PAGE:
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Descending. How important is the bike?(8 posts)

Descending. How important is the bike?Roger H
Apr 26, 2003 5:50 PM
Do some bikes descend better than others or is it mainly the rider's skill that determines the speed that can be carried through the turns? I climb pretty well, but can't keep up on the downhills. My bike (DeRosa Planet) always seems to want to keep going straight in the turns. Thanks.
re: Descending. How important is the bike?The Human G-Nome
Apr 26, 2003 6:39 PM
hmmmm. some bikes can't hold a line on a descent. you wobble and feel like you're going to run it off the side of the road on every sharp turn. other bikes feel like they're on rails and braking becomes just an afterthought. the problem is, the DeRosa Planet should be excellent on the descents. other people i know who own one rave about this bike's ability to descend. i own a Ciocc (sister company of DeRosa) with very similar makeup to a Planet (except a longer top tube) and the thing is definitely "on rails". i would guess that there is something in your technique that is lacking. it could be something simple as your position on the bike.
That's what I wanted to hear...Roger H
Apr 26, 2003 7:45 PM
I was hoping it was my technique. It's a lot cheaper to practice than buy a new frame. I'll work on it. Thanks for the help.
counter-steering?DanoK
Apr 26, 2003 9:51 PM
Do you know how to counter-steer with the handlebars? Too many folks out there don't consciously know how to use the handlebars to steer a bike. Counter-steering often comes up in motorcycle publications because the weight of a motorcycle makes proper steering more important. But it applies very well to bicycles as well.

Counter-steering is pushing on the handlebars to initiate a turn, terminate a turn, or change your line in a turn. If you want to turn left, you push with your left hand and the bike will initiate a turn to the left. Keep up the pressure until you have the lean angle you want and then quit pushing. Want to lean more to the left?....push with your left hand again to increase the lean. Want to lean less or return to an upright angle?....push with your right hand. Same principle for turning to the right.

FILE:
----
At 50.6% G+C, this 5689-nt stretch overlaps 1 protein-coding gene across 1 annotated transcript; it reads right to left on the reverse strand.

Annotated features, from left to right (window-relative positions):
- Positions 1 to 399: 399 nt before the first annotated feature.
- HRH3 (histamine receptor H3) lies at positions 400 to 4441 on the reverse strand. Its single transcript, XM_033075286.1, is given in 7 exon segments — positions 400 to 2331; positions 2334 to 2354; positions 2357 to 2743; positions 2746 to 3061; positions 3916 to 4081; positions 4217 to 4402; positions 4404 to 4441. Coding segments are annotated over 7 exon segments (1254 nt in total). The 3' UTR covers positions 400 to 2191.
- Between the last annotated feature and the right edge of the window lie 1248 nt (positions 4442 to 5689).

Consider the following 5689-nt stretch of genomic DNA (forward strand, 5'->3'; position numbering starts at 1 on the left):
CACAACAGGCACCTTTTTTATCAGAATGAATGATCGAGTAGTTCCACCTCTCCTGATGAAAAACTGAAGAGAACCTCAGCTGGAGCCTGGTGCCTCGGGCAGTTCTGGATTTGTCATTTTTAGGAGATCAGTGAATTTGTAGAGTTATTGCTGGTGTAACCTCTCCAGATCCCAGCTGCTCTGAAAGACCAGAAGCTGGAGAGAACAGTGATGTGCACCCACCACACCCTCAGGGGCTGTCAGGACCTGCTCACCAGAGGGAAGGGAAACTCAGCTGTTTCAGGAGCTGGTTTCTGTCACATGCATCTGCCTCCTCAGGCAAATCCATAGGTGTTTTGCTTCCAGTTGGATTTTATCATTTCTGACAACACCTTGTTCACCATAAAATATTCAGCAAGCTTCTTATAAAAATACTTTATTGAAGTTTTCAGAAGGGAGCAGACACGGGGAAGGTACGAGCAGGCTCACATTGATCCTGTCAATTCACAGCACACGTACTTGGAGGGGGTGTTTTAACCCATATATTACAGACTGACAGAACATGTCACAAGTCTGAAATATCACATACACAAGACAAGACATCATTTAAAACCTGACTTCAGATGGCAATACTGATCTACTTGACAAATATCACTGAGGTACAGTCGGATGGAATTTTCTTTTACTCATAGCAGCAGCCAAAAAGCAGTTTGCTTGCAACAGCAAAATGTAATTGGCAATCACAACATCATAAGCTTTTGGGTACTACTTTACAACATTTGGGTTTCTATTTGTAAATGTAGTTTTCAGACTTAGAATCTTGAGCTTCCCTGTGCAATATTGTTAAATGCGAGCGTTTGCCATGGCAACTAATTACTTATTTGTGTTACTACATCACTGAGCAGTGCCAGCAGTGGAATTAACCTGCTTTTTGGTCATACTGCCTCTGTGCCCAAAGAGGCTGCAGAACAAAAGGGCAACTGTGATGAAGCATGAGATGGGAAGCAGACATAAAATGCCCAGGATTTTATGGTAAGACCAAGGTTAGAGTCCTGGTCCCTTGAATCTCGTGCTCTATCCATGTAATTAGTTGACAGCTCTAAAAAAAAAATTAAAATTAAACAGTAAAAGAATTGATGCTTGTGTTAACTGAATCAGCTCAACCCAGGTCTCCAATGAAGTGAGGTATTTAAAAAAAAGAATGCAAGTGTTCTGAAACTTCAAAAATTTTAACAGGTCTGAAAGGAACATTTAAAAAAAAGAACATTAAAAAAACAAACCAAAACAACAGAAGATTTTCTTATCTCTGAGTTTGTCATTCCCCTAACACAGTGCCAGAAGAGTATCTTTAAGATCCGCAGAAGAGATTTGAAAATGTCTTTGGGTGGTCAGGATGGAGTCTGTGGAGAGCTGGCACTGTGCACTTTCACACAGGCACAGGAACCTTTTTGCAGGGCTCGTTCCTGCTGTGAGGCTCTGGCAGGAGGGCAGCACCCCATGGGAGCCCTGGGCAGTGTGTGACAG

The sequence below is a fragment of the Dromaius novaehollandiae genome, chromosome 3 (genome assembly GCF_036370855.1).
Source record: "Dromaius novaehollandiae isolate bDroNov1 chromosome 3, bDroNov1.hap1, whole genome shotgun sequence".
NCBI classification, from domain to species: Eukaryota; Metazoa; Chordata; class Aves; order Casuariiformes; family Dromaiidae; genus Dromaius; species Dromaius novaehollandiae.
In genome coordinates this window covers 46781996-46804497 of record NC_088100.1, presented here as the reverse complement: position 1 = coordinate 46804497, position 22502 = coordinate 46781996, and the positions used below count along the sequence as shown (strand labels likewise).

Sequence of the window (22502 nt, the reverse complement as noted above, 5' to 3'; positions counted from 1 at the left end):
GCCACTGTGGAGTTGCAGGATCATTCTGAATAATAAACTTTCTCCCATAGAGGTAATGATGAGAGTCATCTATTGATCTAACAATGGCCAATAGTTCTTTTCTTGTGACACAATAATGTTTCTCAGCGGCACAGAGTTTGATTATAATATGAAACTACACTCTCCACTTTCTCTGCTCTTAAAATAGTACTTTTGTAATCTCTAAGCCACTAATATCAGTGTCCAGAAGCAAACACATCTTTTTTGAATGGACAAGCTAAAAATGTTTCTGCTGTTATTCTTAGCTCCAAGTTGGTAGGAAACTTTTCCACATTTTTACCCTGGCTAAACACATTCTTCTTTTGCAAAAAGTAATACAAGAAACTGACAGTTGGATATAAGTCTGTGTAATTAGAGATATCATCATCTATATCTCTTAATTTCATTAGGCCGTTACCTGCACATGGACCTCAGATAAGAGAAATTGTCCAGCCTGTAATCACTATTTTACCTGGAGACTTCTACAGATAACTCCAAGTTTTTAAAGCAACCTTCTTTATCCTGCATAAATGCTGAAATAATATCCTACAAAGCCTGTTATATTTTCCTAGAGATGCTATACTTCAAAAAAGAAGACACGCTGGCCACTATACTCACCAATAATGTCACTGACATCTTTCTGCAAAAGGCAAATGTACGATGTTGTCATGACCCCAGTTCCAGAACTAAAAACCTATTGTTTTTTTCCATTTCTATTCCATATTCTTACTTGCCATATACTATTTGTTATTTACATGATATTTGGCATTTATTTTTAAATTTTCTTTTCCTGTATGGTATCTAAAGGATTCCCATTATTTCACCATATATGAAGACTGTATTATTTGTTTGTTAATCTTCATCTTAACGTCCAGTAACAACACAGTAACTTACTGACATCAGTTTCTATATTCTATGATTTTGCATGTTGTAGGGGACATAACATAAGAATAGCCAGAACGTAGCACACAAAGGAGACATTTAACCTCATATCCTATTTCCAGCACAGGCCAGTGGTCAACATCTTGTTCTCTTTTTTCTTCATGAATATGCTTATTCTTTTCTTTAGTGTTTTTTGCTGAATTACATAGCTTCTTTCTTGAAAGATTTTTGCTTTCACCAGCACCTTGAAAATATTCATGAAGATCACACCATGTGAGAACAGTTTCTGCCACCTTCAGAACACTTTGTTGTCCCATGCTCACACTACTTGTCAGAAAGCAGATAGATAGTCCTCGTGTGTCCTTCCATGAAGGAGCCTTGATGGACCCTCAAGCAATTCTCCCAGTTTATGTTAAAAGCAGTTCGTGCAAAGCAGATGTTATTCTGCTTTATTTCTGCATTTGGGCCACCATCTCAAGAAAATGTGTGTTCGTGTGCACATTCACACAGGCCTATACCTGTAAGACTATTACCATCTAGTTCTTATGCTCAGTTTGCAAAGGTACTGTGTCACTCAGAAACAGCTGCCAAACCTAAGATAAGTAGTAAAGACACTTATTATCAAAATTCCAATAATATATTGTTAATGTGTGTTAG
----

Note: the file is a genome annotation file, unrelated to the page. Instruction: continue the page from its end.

"Push left to go left...push right to go right."

Its much easier to get a feel for this riding on the drops rather than on the hoods.
slack head tubes also supposedly helpkenyee
Apr 26, 2003 7:56 PM
At least according to a bike shop owner I was chatting w/ who likes Euro geometries...he said Calfee was the worst ;-)
re: Descending. How important is the bike?mike r
Apr 27, 2003 6:10 AM
i hava a de rosa merak and it is fantastic on descents, i am able to take corners at higher speed than my old bike (giant cfr)
technique plays a huge role
makes a ton of differenceColnagoFE
Apr 28, 2003 8:04 AM
Descending on my flexy Bianchi Eros compared to my rock solid Colnago MXL is like night and day. On the Eros I can cause a shimmy over 50MPH easily. On the Colnago I have yet to feel even the slightest shake at 56+. A stiff enough fork and your Geometry also is key.
Tried a new frameRoger H
May 5, 2003 8:29 PM
I bought a used Litespeed Vortex, partially because of its reputation as a fast descender. Went out today and increased my fastest speed, so far, to 46 mph(up from 42) and felt a lot more secure. It was mostly coasting without many curves, but the bike seemed to help, a lot.